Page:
Aminorex (2-amino-5-phenyl-2-oxazoline) is a substituted oxazoline derivative of amphetamine (Figure 1). It was originally synthesized in the early 1960s and marketed in Europe as an anorexic agent.1 This amphetamine analog increases norepinephrine concentrations in the CNS. Its use in Europe from 1967 to 1972 as an appetite suppressant led to an epidemic of primary pulmonary hypertension before the drug was withdrawn from the market.2,3 Aminorex and methylaminorex, a methyl-substituted analog of aminorex, were identified as drugs of abuse prepared from readily available compounds and were classified as US Drug Enforcement Agency Schedule I drugs.4,5
A number of drugs with similar actions used in weight control also caused increased incidence of pulmonary hypertension and valvular heart disease with subsequent fatal effects.6–8 The mechanism for the increase in pulmonary pressure remains elusive. Results of 2 studies9,10 suggest that anorexic agents can inhibit potassium current, cause membrane depolarization, and stimulate pulmonary vasoconstriction. Other investigators speculate that aminorex and similar drugs such as serotonin (5-hydroxytryptamine) are transporters of substrates that become translocated into pulmonary cells where, depending on the degree of drug retention and individual susceptibility, hypertension could develop as a response to high concentrations of these drugs or metabolites in circulation. Aminorex has pharmacologic actions similar to those of amphetamines in inducing CNS stimulation resulting in psychomotor and locomotor stimulation in mice and rats.11,12 Results of those studies suggest that aminorex is a CNS stimulant that may have substantial potential for amphetaminelike abuse in humans.
Aminorex was detected, quantified, and confirmed in plasma and urine samples collected after racing from horses. Aminorex and related substances are prohibited in the horse-racing industry. After the initial report of aminorex use in racehorses, horses continued to yield positive results for the drug. To the authors' knowledge, the clandestine sources of aminorex remain unknown. The purpose of the study reported here was to investigate the pharmacokinetic and pharmacologic effects of IV or PO administration of aminorex in horses and relate these concentrations to the plasma and urinary concentration detected after races in an attempt to differentiate the concentrations inducing a pharmacologic effect from those that are pharmacologically and clinically irrelevant.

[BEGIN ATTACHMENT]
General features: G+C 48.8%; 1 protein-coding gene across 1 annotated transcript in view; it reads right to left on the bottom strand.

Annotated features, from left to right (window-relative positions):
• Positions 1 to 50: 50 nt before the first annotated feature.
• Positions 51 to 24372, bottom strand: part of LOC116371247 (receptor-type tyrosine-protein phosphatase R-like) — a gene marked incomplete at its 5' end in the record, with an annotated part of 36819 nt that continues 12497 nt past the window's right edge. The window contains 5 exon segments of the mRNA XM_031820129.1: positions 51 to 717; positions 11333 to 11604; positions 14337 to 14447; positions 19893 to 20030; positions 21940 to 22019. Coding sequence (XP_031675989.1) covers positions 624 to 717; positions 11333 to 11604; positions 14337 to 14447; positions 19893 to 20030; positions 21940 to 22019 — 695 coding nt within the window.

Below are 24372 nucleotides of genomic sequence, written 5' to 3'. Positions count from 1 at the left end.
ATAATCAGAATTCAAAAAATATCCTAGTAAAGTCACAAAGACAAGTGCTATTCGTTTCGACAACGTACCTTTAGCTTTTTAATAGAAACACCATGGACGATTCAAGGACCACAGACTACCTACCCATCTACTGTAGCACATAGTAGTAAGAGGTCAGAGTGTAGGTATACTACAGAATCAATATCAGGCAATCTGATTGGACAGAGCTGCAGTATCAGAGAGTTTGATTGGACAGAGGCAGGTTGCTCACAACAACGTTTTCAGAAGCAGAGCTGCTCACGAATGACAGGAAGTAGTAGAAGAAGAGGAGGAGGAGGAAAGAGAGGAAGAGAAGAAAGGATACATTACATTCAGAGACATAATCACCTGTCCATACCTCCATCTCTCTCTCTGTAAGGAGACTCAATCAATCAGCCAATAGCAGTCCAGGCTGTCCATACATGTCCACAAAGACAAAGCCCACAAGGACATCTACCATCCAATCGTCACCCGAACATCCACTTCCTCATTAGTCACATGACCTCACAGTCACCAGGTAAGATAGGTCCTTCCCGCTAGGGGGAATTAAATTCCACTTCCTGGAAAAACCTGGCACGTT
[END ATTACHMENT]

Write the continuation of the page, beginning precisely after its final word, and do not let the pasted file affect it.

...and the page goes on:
High-performance liquid chromatography
Volume of central compartment
Area under the plasma concentration curve
Volume of compartment 2
Volume of compartment 3
Volume of distribution steady state
Total body clearance
Aminorex was prepared from 2-amino-1-phenylethanol according to standard procedures by C. Randall Clark, Harrison School of Pharmacy, Auburn University, Auburn, Ala.
Angiocath, Becton Dickinson, Sandy, Utah.
Chlorhexidine gluconate 4%, Purdue Fredrick Co, Stamford, Conn.
Chlorhexidine diacetate, Fort Dodge Health, Fort Dodge, Iowa.
Foley catheters, CR Bard Inc, Covington, Ga.
Bard center entry urinary drainage bag, CR Bard Inc, Covington, Ga.
Hewlett-Packard Telemetry, Atlanta, Ga.
Cerilliant, Round Rock, Tex.
Fisher Scientific, Fair Lawn, NJ.
LXQ/LC and auto-sampler, ThermoFisher Scientific, San Jose, Calif.
Mac-Mod Analytical, Chad Fords, Pa.
Excalibur software, version 2.0, Quan Browser, ThermoFisher Scientific, San Jose, Calif.
Simulation, analysis and modeling software, Available at: winsaam.com. University of Pennsylvanian, Kennet Square, Pa. Accessed May 8, 2007.
JMP, version 6.0, SAS Institute Inc, Cary, NC.
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